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For those in the Northeast, this weekend is going to be a hot one. This upcoming weekend is the Snow Shoe Rails to Trails Chicken BBQ event which we attend every year. Last year for our Jumping Jack, I made a "Redneck Air conditioner" but I found sticking the hose in the door way got in the way. This year I improved upon it and found a way to have the cold air blow into the front window without cutting or sewing the marine canvas. I didn't want to compromise the canvas in any way so I came up with a way to hold it in place with magnets. Made strips of magnets with duct tape and used clear vinyl to cover the window and attach the duct coming from the air conditioner. I did replace the hose with one that is a bit longer, found it on Ebay since you can't buy vinyl dryer duct hose anymore.
We are ready for the hot weekend of riding and camping, and the hose won't get in our way anymore.
Spent the weekend at Anthracite Outdoor Adventure area and camped at the Trailhead Campground. This campground is next to the trails so you can just ride over to the trails.
AOAA has about 311 miles of trails on 6,500 acres of land. All kind of terrain depending on what you like.
By Frank Angerano
So here’s a question. I have seen a few members that have recently purchased a used bike. Also a HUGE amount of so called new members who have purchased a used bike and have come here “just here for a manual”.
Some have been disappointed with the bikes and or knew they were getting a broken bike with some mechanical experience thinking hey I can fix it. So here’s my take on buying a used bike. Anyone who has followed some of mine and other members posts about what to look for when buying a used bike here’s a few pointers on what to look for.
1. I always check the oil and look for moisture, metal shavings and color.
2. Feel the compression or take a compression tester with you.
3. Check for spark (if the bikes not running)
4. Take a small jumper pack to verify that the starter cycle works and the bike cranks.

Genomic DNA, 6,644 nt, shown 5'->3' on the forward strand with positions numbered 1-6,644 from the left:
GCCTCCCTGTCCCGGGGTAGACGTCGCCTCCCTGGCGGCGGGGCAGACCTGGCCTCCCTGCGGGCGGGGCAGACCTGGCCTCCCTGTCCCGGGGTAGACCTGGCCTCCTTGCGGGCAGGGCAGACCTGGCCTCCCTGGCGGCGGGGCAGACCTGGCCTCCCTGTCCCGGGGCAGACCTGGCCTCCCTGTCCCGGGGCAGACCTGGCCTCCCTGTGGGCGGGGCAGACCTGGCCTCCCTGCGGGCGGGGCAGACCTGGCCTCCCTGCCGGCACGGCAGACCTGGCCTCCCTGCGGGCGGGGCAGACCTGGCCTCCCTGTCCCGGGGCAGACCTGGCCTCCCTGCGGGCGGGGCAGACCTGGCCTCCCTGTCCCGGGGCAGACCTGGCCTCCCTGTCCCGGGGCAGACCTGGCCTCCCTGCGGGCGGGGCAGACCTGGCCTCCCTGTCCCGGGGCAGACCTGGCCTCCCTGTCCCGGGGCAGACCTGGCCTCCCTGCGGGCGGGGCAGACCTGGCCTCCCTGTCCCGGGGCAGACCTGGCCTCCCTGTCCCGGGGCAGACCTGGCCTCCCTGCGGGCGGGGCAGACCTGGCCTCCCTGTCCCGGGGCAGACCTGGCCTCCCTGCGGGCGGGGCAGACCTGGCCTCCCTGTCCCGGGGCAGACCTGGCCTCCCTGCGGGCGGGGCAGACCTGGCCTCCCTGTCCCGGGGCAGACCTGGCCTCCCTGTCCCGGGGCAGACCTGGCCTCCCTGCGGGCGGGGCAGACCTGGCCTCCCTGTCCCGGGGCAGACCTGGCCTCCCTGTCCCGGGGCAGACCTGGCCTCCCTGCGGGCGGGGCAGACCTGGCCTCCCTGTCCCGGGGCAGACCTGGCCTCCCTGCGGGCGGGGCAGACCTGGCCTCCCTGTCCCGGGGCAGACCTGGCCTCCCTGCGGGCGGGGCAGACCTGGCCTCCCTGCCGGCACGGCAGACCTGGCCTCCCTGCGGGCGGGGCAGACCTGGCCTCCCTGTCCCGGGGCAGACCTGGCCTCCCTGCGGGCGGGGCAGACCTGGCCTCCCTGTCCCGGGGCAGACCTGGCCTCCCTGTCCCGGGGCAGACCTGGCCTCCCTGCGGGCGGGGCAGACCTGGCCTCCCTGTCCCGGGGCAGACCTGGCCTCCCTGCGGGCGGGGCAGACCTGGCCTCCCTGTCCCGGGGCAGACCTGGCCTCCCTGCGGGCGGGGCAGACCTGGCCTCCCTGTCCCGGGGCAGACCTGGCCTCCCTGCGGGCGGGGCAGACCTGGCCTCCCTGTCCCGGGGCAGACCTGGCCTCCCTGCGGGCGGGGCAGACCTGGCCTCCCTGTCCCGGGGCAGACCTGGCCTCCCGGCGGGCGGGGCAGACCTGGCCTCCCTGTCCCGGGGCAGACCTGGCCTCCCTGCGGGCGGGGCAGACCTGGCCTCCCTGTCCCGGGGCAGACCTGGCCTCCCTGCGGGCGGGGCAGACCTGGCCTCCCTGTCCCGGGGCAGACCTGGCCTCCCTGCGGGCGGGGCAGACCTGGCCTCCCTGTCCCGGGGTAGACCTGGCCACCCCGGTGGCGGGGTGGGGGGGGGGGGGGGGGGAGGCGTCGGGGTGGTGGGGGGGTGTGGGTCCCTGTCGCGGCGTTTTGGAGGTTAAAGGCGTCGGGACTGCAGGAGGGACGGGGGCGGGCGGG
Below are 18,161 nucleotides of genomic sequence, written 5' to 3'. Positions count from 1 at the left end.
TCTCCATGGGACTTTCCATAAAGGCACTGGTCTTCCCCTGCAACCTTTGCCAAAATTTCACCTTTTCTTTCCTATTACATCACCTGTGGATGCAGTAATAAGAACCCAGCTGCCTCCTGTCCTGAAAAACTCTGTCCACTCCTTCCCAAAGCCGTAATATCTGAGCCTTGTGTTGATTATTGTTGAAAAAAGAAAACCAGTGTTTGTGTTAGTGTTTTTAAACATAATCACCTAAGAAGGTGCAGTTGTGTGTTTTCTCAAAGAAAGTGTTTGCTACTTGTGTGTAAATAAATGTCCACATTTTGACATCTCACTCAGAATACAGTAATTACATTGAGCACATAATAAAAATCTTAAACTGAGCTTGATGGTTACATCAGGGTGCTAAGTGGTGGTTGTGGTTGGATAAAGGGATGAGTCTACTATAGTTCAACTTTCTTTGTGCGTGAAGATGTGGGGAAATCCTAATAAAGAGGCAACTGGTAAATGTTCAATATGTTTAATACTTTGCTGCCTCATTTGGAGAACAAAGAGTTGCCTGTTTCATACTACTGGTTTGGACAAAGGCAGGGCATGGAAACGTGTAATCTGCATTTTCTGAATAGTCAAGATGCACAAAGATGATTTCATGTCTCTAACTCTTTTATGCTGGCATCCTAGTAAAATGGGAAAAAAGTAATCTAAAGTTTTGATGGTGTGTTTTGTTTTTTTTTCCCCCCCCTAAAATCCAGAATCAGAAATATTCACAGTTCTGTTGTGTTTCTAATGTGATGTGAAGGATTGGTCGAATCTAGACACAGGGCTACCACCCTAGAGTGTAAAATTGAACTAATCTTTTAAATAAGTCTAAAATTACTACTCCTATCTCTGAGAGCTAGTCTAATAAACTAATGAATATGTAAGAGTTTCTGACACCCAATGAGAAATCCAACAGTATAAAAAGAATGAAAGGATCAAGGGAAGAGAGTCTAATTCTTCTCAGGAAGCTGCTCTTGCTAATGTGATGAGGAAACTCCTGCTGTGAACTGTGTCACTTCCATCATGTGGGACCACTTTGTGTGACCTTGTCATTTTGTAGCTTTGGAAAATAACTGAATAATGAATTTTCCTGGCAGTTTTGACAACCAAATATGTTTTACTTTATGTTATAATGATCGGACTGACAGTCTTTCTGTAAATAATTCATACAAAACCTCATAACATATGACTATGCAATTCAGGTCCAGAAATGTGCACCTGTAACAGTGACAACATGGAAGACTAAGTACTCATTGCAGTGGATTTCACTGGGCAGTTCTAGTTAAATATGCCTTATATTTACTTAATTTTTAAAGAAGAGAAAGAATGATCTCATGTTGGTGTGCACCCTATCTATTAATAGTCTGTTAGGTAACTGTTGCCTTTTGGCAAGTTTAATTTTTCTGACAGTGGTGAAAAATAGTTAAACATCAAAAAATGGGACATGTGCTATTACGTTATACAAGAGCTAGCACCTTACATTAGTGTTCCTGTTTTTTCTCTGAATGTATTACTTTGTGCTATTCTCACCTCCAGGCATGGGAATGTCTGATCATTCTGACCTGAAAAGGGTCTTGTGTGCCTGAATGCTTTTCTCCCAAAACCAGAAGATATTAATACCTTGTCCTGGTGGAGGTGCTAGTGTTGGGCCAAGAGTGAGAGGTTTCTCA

5. Look for bent or cracked frame/welding that was done on the frame from maybe a wreck.
5. Mismatch plastics by looking under neath.
7. Bolts on the engine/frame that look like they are stripped from someone taking the bike apart.
8. Any kind of scilicone or gasket adhesive that was used on a cover plate or engine seem where the engine was taken apart.
9. Patches on the exhaust pipes with sheet metal or jb weld patch material.
10. Wiring messes on the harness like bundles of tape where the harness was opened up and taped up for an after market device or just plain butchered up.
11. Put the bike in gear (running or not) and roll the bike back and forth to see that the gears work and you feel resistance like the engine is trying to spin while pushing it forward as if you were push starting it
12. I keep a vin# decoder website on my phone as a favorite to double check the year of the bike .
All though nothing is fool proof these tips will help you along while buying a used bike. Not only that but it will help you negotiate a fair price for a bike that may have one of the above problems.
I have minimized this entire process down to about 15 mins. I buy all the time so I don’t expect you to do the same or have a compression tester etc but use some of these tips when buying and go into the purchase with confidence!
I would like to hear anyone else that has any input on buying a bike and what to look for!
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